Mature job seekers workshop
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Mature job seekers workshop

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Workshop I developed and facilitate for mature job seekers at WorkSource Pierce, Tacoma WA

Workshop I developed and facilitate for mature job seekers at WorkSource Pierce, Tacoma WA

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  • Health care costs are actually less for older workers according to the Wharton Center for Human Resources, because most no longer have smaller children as dependents on their health care plans, and workers also become eligible for Medicare at 65, further reducing health care costs.This figure is from Australia Human Rights Commission, but American statistics are following in line. The $1956 is the result of increased retention, lower rates of absenteeism, decreased costs of recruitment and greater investment returns on training.

Mature job seekers workshop Mature job seekers workshop Presentation Transcript

  • Mature Job Seekers Workshop
  • Objectives Discuss issues and myths related to mature job seekers Countering age issues and myths Resume tips Are you “Over Qualified??” Share information and resources for the mature job seeker
  • You’re Not Alone! As of June (2012), jobless people who were 55 and older had been out of work for almost 56 weeks, compared with 38 weeks for all age groups.--BUT-- Unemployment rates in June 2012 are LOWEST for workers 55 and over This is important since there has been a dramatic increase in the number of older workers in the workforce in the last 15 years SOURCE: U.S. Bureau of Labor Statistics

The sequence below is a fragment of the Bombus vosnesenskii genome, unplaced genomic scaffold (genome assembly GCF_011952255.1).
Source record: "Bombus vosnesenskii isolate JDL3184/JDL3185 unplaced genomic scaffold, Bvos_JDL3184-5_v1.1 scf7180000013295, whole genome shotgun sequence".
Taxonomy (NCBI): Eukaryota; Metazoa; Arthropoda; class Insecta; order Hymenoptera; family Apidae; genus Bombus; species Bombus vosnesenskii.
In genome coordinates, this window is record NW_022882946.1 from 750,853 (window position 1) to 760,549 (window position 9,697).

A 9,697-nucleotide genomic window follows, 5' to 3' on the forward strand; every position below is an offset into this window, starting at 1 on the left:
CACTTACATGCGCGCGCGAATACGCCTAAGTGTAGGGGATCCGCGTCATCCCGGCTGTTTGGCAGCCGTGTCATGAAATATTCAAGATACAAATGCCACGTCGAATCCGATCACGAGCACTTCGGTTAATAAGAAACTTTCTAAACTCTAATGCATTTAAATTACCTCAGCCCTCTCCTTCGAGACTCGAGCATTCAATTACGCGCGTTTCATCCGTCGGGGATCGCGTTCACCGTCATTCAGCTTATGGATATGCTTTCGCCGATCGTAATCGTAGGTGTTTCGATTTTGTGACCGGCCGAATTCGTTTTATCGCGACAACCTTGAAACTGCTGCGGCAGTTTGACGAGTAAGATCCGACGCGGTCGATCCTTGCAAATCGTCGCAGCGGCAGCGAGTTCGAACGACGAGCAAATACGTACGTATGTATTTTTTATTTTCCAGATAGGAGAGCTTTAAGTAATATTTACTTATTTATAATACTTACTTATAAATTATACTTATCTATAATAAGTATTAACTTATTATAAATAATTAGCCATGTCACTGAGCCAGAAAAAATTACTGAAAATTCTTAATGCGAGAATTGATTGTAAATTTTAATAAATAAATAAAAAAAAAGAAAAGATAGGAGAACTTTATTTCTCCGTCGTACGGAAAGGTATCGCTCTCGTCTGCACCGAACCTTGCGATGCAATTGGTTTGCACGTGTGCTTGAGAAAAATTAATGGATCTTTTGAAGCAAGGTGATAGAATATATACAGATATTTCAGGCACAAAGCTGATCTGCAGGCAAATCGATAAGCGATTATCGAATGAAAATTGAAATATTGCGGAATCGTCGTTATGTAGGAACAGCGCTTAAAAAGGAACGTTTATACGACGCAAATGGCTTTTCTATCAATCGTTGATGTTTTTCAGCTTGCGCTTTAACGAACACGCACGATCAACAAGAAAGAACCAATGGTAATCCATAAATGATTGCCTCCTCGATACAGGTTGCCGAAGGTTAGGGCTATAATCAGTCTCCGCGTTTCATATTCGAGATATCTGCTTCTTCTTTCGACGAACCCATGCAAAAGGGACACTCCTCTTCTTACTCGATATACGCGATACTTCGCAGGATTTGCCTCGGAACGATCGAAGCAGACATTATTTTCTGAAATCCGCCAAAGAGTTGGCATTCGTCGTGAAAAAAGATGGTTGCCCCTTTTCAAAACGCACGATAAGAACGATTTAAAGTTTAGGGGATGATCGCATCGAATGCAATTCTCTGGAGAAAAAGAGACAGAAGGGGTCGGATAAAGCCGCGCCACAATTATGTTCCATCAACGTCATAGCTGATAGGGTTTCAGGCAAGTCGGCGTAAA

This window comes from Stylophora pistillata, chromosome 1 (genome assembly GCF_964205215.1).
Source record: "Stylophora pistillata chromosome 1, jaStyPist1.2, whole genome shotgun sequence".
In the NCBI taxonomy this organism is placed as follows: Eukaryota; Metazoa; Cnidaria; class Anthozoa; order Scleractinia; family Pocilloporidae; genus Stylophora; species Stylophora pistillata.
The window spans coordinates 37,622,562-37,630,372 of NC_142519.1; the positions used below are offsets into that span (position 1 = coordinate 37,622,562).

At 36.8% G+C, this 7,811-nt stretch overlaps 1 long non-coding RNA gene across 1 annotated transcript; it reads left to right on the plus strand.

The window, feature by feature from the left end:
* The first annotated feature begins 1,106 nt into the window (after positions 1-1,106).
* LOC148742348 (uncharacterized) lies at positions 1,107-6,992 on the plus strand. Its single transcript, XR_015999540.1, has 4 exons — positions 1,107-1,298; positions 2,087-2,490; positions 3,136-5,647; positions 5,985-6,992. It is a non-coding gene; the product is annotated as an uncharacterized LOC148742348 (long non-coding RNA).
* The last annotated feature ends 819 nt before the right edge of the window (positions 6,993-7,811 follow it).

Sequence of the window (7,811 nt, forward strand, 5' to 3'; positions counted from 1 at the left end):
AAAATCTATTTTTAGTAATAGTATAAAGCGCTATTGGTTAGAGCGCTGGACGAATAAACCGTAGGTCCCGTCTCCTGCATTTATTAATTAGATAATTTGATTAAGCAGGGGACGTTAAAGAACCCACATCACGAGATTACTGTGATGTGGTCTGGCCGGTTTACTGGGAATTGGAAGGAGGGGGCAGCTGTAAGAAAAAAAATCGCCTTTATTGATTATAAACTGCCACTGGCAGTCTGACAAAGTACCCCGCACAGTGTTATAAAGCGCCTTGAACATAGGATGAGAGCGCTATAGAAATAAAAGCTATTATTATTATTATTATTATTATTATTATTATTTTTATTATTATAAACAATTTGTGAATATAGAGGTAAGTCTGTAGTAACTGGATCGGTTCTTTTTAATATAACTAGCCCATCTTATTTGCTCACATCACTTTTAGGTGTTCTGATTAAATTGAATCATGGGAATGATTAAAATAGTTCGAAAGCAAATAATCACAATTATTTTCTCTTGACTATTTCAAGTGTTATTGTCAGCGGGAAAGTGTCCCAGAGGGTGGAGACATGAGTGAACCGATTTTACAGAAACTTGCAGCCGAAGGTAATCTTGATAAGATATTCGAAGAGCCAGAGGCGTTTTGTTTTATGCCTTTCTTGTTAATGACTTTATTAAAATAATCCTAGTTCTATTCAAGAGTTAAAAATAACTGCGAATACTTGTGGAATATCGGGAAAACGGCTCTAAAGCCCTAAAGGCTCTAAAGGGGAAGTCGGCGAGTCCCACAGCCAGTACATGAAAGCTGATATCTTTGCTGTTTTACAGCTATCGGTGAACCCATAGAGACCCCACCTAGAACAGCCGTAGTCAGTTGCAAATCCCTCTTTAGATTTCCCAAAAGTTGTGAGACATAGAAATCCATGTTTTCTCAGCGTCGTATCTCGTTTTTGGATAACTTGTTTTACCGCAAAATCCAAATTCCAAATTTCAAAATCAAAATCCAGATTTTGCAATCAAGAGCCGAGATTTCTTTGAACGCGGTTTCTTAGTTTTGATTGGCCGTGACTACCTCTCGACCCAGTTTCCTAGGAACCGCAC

• OVERCOMING THEMYTHS OF MATURITY
  • Handling Negative StereotypesDon’t wait for the question – be proactive!“Tell me about yourself”– set the stageDemonstrate what you can offerGive examples to dispel age issuesMonitor yourself– think positive (NO VICTIMMENTALITY!)Keep a sense of humor
  • MYTH #1:Older job seekers are less competent intheir jobs because they are resistant toor incapable of change, particularly inregard to new technology.
  • Reality: Those over 50 are proving their ability to learn new skills by becoming the fastest growing group of Internet users! Older workers have had to accept a lifetime of job-related changes:  New cultures  Increased workloads  New technologies
  • MYTH #2:Older workers are less productive thantheir younger counterparts.a. Less capable of decision making and problem solvingb. Slower in productivity
  • Reality:According to Department of Labor,employees in their 50s and 60s are moreconscientious and hard workingGreatest variations in productivity are foundwithin age groups, not between themMore cautious, less risky
  • MYTH #3:Older workers are a bad investmentbecause their production is lower, theirhealth is more tenuous, and because oftheir experience they tend to be over-priced.
  • Reality: While healthcare costs MAY be higher for older workers, this is often offset by retention and skills levels Workers 55+ have been found to take fewer sick days than their younger coworkers Mature workers deliver an average benefit of $1,956 per year compared to the rest of the workforce! People are living longer and healthier than ever before!